The grandson of the woman who died invited our group to stay and have a meal with them. We spent the next two hours eating rice, fish, chicken, spiced vegetables and soup, trying to engage in small talk to the very friendly people, young and old, at what turned out to be the middle day of a three-day funeral.

Finally, it was time to go. After two and a half hours of up-and-down hiking, at dusk we reached the Dai village of Guanmo. Like all villages of Xishuangbanna's biggest minority group, this Dai village sat along the Lancang River. The wooden houses surrounded an area of new construction, as all of the village's old-style wood homes are being replaced by modern brick-and-concrete structures. This will represent a big lifestyle change for the inhabitants, who only started getting electricity in the last 20 years.

Overnight in a village

We stayed with the Aibas. The Dai ethnic family hosted us for dinner and breakfast, with the mother and teenage daughter doing all of the food-preparation and cooking while father and son mostly puttered about. The paternal grandmother, always smiling and bringing out stools for us, also lived in the modest home with her husband.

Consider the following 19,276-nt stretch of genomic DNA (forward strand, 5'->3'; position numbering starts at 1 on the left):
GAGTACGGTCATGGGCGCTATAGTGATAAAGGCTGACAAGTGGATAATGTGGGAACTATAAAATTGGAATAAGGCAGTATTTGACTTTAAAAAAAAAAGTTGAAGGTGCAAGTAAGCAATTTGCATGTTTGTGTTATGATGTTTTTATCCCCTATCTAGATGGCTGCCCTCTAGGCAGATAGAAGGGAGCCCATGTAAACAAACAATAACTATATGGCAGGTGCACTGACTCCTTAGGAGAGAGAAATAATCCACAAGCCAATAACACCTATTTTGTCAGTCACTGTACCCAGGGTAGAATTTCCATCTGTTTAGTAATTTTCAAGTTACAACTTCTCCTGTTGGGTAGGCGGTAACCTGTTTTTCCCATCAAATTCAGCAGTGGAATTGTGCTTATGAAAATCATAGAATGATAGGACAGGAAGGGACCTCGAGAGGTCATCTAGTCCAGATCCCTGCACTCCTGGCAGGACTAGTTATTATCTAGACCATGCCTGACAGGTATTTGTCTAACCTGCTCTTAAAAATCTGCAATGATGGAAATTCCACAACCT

Cooking was done on an open fire in the main room just inside the front door. The "kitchen" was the open space near the fire pit, where vegetables and meat were cut up and prepared. Pots and pans hung on the wall near the fire.

Later, the daughter would spread out big sleeping pads and quilts on the floor at the other end of the big room where we would sleep. In the room sat a small TV and at one end was an old refrigerator. There was no furniture. For meals, we sat in a circle, on tiny stools surrounding a small, portable bamboo table that was brought out and placed in the middle.